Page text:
Canada´s tally: 15 cases of BSE, nine born after feed ban

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Nov 11, 2008
Canada´s tally: 15 cases of BSE, nine born after feed ban

BSE (from page 1) “Because of the strong measures put in place by America’s beef producers, government and top scien tists, BSE is extremely rare in the United States. Our number one priority has always been providing the safest beef in the world,” said a National Cattlemen’s Beef Association spokesper son. “Our livelihood depends on it, and that’s why we have worked with industry part ners for more than two de cades to build, maintain and expand the BSE safeguards that protect our cattle as well as your family and our own families.”

R-CALF USA, which has fought the opening of the U.S. border to Canadian feeder cattle imports tooth and nail, sees the issue dif ferently and vehemently defends their position on the matter.

Speaking about the most recent case, R-CALF Presi dent Max Thornsberry said it proves his group’s asser tion that Canada’s feed ban has been ineffective due to the birth dates of the most recent cases.

“It’s also the ninth case in an animal born after Cana da’s 1997 feed ban and the eighth case born after March 1, 1999, a date USDA uses to try to convince us that any Canadian cattle born after that date are safe to import into the United States,” he said. “This particular animal would have been eligible for

export to the U.S., and that should concern everyone,” he continued. “For quite some time now, Canada has not been testing herd mates of infected cattle to see if there might be other cases of BSE in a particular herd and the U.S. is missing a huge opportunity to get a more accurate assessment of just how bad Canada’s BSE problems really are. USDA should require Can ada to test herd mates for the disease if they want to continue exporting cattle and beef to the United States.”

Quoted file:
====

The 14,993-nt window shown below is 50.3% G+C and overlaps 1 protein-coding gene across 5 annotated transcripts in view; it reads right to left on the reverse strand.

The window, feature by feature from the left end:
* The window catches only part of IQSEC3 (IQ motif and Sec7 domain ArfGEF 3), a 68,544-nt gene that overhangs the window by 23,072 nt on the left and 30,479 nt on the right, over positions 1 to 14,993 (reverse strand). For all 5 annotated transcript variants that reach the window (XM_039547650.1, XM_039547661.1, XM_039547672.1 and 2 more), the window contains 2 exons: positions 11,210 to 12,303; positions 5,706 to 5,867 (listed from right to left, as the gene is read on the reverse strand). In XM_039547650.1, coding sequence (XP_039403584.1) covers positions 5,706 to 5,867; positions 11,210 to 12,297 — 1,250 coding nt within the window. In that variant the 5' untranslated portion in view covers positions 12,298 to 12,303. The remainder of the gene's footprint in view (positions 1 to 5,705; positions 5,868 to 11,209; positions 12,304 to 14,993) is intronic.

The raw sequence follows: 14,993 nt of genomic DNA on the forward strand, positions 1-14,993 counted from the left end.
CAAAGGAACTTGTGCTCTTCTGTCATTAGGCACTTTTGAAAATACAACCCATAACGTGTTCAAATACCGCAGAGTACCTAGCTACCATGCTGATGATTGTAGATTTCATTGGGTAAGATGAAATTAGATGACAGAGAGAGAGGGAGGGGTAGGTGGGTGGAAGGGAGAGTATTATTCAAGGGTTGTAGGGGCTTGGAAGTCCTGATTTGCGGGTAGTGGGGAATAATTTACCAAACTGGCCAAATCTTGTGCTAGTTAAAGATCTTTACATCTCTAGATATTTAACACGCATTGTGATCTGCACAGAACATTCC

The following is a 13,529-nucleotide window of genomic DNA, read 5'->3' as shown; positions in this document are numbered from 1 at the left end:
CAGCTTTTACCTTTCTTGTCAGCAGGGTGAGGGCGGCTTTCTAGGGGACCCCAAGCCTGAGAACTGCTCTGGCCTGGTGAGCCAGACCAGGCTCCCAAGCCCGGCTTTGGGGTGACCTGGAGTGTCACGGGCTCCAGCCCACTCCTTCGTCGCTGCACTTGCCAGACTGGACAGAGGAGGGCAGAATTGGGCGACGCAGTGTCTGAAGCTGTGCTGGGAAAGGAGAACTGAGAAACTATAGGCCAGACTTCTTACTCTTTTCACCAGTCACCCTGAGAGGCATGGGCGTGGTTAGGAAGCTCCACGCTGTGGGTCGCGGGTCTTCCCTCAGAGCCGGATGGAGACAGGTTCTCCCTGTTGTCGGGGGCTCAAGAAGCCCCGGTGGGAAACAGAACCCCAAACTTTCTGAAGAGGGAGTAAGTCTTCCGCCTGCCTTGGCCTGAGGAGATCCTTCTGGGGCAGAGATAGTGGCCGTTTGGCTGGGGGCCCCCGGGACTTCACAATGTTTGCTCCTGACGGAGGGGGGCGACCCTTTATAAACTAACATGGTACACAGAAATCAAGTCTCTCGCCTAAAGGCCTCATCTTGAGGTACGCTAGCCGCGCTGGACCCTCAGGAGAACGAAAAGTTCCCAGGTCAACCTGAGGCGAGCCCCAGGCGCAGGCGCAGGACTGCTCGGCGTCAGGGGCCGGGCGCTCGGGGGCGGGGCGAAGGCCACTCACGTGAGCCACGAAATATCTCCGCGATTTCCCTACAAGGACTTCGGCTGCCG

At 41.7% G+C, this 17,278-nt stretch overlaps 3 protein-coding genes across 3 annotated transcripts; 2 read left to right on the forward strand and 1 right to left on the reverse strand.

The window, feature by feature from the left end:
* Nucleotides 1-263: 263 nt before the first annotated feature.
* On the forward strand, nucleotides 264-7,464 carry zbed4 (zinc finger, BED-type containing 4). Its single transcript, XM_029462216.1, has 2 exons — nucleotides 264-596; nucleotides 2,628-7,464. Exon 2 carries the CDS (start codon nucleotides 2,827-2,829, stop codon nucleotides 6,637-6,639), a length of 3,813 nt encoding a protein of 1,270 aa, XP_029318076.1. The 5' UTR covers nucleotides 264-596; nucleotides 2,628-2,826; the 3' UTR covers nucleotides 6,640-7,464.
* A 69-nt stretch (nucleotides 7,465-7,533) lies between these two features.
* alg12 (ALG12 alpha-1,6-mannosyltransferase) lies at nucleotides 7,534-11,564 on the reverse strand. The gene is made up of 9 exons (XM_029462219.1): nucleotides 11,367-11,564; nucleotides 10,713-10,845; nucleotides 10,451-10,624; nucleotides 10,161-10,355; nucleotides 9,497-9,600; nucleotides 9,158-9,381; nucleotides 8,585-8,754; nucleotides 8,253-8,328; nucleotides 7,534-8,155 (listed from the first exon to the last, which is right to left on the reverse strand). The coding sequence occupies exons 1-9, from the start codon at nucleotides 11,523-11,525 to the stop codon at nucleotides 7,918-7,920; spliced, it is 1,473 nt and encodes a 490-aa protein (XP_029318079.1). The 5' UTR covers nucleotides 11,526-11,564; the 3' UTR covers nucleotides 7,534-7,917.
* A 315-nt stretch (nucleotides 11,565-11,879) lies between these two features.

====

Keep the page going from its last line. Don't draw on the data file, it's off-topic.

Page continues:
Canada’s national BSE surveillance program, which is responsible for identifying all of Canada’s BSE cases, provides peace of mind to Canadian producers, but not to Thornsberry, who be lieves the surveillance pro vides inadequate protection for U.S. producers.

“CFIA’s mantra that ev ery new BSE case in Canada was identified by ‘the na tional BSE surveillance pro gram, which has been high ly successful in demonstrat ing the low level of BSE in

Canada’ is simply absurd, in the extreme,” Thornsberry pointed out. “Of course, it’s true that all the BSE cases detected in Canada have been through CFIA’s sur veillance—CFIA doesn’t al low anyone else to test for BSE—but that hardly means that CFIA’s testing program has been ‘highly successful in demonstrating the low level of BSE in Can ada.’ The program, instead, has definitively shown that Canada and the U.S. have inaccurately predicted— numerous times over the past five years—that BSE has virtually been elimi nated there.”

To back up his claims, Thornsberry points to a risk assessment model used by USDA to predict that the U.S. would import 19 BSE infected cattle from Canada over the next 20 years, rea soning which he says is flawed. Instead, R-CALF claims the study was based on an “erroneous assump tion” that Canada had only four BSE-infected cattle re maining in its entire cattle herd after August 2006. Fur-